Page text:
Best Writer/Artist
  • Dan Clowes, Wilson (Drawn & Quarterly)
  • Darwyn Cooke, Richard Stark's Parker: The Outfit (IDW)
  • Joe Kubert, Dong Xoai, Vietnam 1965 (DC)
  • Terry Moore, Echo (Abstract Studio)
  • James Sturm, Market Day (Drawn & Quarterly)
  • Naoki Urasawa, Naoki Urasawa's 20th Century Boys (VIZ Media)
Here we go again. With the exception of Wilson, which I hated, there's not a bad pick in the bunch. I'd be voting for Cooke and Parker, but since it's an adaptation, I don't think it belongs in this category. So I'll use that as my flimsy excuse to root for Urasawa here instead of in the manga category.

Best Cover Artist
  • Rodin Esquejo, Morning Glories (Shadowline/Image)
  • Dave Johnson, Abe Sapien: The Abyssal Plain (Dark Horse); Unknown Soldier (Vertigo/DC); Punisher/Max, Deadpool (Marvel)
  • Mike Mignola, Hellboy, Baltimore: The Plague Ships (Dark Horse)
  • David Petersen, Mouse Guard: Legends of the Guard (Archaia)
  • Yuko Shimizu, The Unwritten (Vertigo/DC)
I love Dave Johnson's covers. The only problem is when they put them on top of books that have terrible interior art, making me wish Johnson was drawing the whole thing. It would be nice to see him get this one.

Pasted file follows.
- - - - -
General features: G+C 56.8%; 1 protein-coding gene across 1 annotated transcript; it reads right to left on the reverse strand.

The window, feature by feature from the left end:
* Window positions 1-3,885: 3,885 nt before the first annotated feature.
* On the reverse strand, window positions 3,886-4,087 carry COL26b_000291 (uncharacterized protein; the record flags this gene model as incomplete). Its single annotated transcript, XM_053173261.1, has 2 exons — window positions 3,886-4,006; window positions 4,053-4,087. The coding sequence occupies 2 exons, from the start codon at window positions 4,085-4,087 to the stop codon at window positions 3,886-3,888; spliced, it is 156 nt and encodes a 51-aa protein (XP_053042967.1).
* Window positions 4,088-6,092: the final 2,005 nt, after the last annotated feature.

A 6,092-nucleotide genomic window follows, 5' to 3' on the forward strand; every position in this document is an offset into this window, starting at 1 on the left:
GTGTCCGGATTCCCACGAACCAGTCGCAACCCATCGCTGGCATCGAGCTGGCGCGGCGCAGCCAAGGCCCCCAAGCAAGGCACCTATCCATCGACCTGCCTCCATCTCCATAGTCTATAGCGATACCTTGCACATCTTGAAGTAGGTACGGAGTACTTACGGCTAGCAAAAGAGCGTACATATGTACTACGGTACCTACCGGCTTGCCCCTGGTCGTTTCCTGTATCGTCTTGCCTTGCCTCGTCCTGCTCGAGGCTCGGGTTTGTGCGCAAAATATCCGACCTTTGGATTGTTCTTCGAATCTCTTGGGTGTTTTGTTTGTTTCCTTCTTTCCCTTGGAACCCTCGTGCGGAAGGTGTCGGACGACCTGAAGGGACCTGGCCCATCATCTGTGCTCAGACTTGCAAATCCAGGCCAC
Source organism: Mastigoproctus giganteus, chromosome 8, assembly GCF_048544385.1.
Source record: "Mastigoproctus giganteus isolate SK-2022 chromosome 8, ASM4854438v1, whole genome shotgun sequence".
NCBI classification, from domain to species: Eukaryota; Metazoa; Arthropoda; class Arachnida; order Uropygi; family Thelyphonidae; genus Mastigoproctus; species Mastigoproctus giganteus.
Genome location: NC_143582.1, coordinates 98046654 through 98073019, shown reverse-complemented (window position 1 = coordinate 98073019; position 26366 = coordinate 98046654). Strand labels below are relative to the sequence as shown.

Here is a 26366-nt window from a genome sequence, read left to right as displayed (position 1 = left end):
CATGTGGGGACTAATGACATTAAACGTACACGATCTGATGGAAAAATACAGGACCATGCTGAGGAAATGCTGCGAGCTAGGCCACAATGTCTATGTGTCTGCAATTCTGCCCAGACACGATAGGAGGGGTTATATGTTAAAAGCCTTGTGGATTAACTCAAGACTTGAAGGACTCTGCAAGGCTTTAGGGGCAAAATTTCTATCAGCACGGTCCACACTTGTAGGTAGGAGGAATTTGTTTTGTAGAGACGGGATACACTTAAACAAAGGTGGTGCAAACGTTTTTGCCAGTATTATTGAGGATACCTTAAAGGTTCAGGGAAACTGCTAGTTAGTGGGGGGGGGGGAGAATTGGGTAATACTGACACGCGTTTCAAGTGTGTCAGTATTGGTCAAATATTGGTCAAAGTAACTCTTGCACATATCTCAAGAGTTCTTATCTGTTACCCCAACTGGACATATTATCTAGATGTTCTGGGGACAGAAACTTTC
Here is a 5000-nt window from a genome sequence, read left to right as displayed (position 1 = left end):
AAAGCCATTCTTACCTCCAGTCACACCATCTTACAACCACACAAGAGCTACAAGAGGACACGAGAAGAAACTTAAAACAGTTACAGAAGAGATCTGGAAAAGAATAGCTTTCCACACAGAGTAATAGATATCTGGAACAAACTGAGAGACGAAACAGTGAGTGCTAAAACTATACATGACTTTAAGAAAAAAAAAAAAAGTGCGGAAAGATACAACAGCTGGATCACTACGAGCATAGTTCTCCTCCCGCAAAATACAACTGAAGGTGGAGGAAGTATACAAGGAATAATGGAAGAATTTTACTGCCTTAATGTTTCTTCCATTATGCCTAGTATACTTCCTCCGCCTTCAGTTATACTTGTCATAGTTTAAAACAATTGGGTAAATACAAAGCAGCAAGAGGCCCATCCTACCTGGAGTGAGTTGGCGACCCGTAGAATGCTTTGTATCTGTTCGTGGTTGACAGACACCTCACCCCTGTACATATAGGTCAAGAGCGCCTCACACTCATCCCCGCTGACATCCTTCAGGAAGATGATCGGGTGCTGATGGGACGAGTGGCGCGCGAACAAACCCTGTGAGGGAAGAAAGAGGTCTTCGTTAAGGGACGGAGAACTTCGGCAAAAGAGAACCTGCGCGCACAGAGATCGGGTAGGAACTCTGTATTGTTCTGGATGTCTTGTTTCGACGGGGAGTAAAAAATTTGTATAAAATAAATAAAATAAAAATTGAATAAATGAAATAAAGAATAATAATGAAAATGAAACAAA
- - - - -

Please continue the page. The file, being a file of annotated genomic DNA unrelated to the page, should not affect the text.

Best Lettering
  • Darwyn Cooke, Richard Stark's Parker: The Outfit (IDW)
  • Dan Clowes, Wilson (Drawn & Quarterly)
  • Jimmy Gownley, Amelia Rules!: True Things (Adults Don't Want Kids to Know), Amelia Rules!: The Tweenage Guide to Not Being Unpopular, by Jimmy Gownley (Atheneum/Simon & Schuster)
  • Todd Klein, Fables, The Unwritten, Joe the Barbarian, iZombie (Vertigo/DC); Tom Strong and the Robots of Doom (WildStorm/DC); SHIELD (Marvel); Driver for the Dead (Radical)
  • Doug TenNapel, Ghostopolis (Scholastic Graphix)
  • Chris Ware, Acme Novelty Library 20: Lint (Drawn & Quarterly)
If you are a bit surprised to see Cooke on this list, don't be. He does some really innovating things with the lettering, both in style and in placement, in the Parker books. I know Klein is a great letterer, but I think I'd go with Cooke here personally.

Best Comics-Related Periodical/JournalismGO COMICS ALLIANCE GO! Ahem. Seriously, nothing against the others, which I also like, but of all the choices, it's Comics Alliance that gets the most hits from me and also manages to draw in people who are not heavily interested in the comics industry. For that reason (and not just because Chris Sims slipped me $5*), it should get the win here, but alas, probably won't due to its irreverent nature.

So that's my take on this year's Eisner's. What's yours? Any categories where you have a hard time making a pick? Any categories I shouldn't have ignored? Anybody I'm rooting for that you hate? Tell me!

*Chris did not in fact give me $5 to root for them. It was actually $10.**

**That is, of course, a lie. We settled at $8.